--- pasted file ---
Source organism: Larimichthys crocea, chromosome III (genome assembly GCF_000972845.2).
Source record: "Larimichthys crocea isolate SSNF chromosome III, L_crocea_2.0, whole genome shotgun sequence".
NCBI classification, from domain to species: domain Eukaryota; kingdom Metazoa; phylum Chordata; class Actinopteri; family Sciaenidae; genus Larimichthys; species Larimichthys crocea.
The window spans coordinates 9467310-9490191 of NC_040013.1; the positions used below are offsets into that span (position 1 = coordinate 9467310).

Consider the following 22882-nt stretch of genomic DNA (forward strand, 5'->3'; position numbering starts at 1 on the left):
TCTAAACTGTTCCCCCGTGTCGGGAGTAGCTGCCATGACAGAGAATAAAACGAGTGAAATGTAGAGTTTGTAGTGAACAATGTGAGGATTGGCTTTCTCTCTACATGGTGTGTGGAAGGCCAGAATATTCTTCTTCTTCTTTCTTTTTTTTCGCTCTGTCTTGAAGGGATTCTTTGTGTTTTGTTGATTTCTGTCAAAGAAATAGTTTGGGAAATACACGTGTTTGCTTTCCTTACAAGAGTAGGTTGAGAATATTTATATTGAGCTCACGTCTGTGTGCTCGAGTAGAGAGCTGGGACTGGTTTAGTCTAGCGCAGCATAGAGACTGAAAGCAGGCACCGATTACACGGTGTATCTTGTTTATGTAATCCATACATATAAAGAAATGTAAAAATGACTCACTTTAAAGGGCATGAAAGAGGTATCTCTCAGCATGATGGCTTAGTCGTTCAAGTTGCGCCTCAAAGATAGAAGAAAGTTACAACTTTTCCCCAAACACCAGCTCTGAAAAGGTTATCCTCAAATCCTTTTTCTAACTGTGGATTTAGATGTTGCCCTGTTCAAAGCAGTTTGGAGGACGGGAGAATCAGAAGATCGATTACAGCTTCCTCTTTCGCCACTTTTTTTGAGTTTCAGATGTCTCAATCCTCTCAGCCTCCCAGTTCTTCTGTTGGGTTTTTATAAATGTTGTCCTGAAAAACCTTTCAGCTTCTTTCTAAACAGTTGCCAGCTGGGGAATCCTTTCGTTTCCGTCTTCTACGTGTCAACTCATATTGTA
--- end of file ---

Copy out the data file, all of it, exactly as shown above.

Source organism: Larimichthys crocea, chromosome III (genome assembly GCF_000972845.2).
Source record: "Larimichthys crocea isolate SSNF chromosome III, L_crocea_2.0, whole genome shotgun sequence".
NCBI classification, from domain to species: domain Eukaryota; kingdom Metazoa; phylum Chordata; class Actinopteri; family Sciaenidae; genus Larimichthys; species Larimichthys crocea.
The window spans coordinates 9467310-9490191 of NC_040013.1; the positions used below are offsets into that span (position 1 = coordinate 9467310).

Consider the following 22882-nt stretch of genomic DNA (forward strand, 5'->3'; position numbering starts at 1 on the left):
TCTAAACTGTTCCCCCGTGTCGGGAGTAGCTGCCATGACAGAGAATAAAACGAGTGAAATGTAGAGTTTGTAGTGAACAATGTGAGGATTGGCTTTCTCTCTACATGGTGTGTGGAAGGCCAGAATATTCTTCTTCTTCTTTCTTTTTTTTCGCTCTGTCTTGAAGGGATTCTTTGTGTTTTGTTGATTTCTGTCAAAGAAATAGTTTGGGAAATACACGTGTTTGCTTTCCTTACAAGAGTAGGTTGAGAATATTTATATTGAGCTCACGTCTGTGTGCTCGAGTAGAGAGCTGGGACTGGTTTAGTCTAGCGCAGCATAGAGACTGAAAGCAGGCACCGATTACACGGTGTATCTTGTTTATGTAATCCATACATATAAAGAAATGTAAAAATGACTCACTTTAAAGGGCATGAAAGAGGTATCTCTCAGCATGATGGCTTAGTCGTTCAAGTTGCGCCTCAAAGATAGAAGAAAGTTACAACTTTTCCCCAAACACCAGCTCTGAAAAGGTTATCCTCAAATCCTTTTTCTAACTGTGGATTTAGATGTTGCCCTGTTCAAAGCAGTTTGGAGGACGGGAGAATCAGAAGATCGATTACAGCTTCCTCTTTCGCCACTTTTTTTGAGTTTCAGATGTCTCAATCCTCTCAGCCTCCCAGTTCTTCTGTTGGGTTTTTATAAATGTTGTCCTGAAAAACCTTTCAGCTTCTTTCTAAACAGTTGCCAGCTGGGGAATCCTTTCGTTTCCGTCTTCTACGTGTCAACTCATATTGTA